Semester of Graduation
Master of Construction Science and Management (MCSM)
Bert S. Turner Department of Construction Management
Calcium carbonate precipitation through microbial means is a promising pathway for concrete self-healing technologies, mainly for its microcrack sealing attributes. The main goal of this project was to study and optimize the crack healing efficiency of hydrogel encapsulated bacteria in concrete. To achieve this purpose, Bacillus pseudiformus was implemented as the bacteria strain at a concentration of 108 cells/ml. This bacterium strain along with yeast extract was combined along with three different mineral precursors corresponding to magnesium acetate, calcium lactate, and sodium lactate. All these three precursors were evaluated at two concentrations (67.76 mM/l and 75 mM/l). For each combination, three sets of mortar cubes along with three sets of mortar beams were prepared. Furthermore, the mechanical properties of these specimens were characterized by compressive and flexural strength tests. Moreover, once the beams were cracked after the flexural strength test, they were subjected to 28 days of wet/dry cycles in which the corresponding crack width was monitored. Once the wet/dry cycles finished, the specimens were retested to determine the strength recovery of the samples.
As for the compressive strength tests, the samples that displayed the most promising results were the ones in which calcium lactate at a concentration of 75 mM/l along with bacteria and yeast extract were implemented. This specimen also displayed the best results in terms of self-healing efficiency. As for the flexural strength recovery, no significant difference was found among the specimens. Moreover, the healing products of this specimen were characterized under scanning electron microscopy (SEM) and energy X-ray dispersive spectroscopy (EDS). These analyses revealed a high presence of calcium rich crystals (i.e., calcium carbonate or calcium hydroxide crystals) proper of the bacterial activities.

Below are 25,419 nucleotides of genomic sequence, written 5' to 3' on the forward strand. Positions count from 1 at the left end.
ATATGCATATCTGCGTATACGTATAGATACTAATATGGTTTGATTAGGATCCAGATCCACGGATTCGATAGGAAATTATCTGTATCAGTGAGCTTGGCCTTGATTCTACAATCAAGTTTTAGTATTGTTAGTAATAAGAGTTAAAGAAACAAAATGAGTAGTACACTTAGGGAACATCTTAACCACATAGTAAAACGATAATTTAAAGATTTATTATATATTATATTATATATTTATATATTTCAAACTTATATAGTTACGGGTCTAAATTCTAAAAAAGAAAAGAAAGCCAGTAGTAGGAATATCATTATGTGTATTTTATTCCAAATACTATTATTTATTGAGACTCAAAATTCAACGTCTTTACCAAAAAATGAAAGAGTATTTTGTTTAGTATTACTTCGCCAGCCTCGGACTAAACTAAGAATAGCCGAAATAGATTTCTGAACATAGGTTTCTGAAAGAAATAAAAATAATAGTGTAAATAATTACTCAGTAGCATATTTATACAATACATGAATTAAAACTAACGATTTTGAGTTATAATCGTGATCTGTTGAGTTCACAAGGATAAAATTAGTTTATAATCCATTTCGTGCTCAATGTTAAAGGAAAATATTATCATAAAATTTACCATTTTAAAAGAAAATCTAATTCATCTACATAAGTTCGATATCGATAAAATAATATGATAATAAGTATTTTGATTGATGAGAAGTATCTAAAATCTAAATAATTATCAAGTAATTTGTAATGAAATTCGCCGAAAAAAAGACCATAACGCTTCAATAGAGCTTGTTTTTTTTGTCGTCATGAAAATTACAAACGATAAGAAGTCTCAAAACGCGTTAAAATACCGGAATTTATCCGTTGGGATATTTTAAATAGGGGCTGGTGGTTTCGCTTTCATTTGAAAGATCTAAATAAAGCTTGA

After, the results from the mortar specimens were analyzed, a scale-up concrete study was performed based on the best performing mortar samples ( the ones in which calcium lactate at a concentration of 75 mM/l along with bacteria and yeast extract were implemented) and compared to a control sample of plain concrete. The results from the concrete analysis indicated that the addition of calcium lactate favors both concrete’s compressive and flexural strength. Nevertheless, the plain concrete control specimen displayed better healing efficiency after being subjected to wet/dry cycles. The reason for this behavior is that these samples experimented significantly narrower cracks after the flexural testing. Nevertheless, the results from the samples containing calcium lactate and bacteria were very promising since they substantially outperformed the results from previous studies. SEM/EDS analysis was finally conducted in both specimens, revealing the presence of calcium rich crystals as the healing product of the specimens. Finally, a cost analysis on the direct costs of bioconcrete was performed revealing that the bioconcrete costs 28.5% more than conventional concrete.
Hungria, Ricardo, "Optimizing the Self-Healing Efficiency of Hydrogel Encapsulated Bacteria in Concrete" (2022). LSU Master's Theses. 5531.
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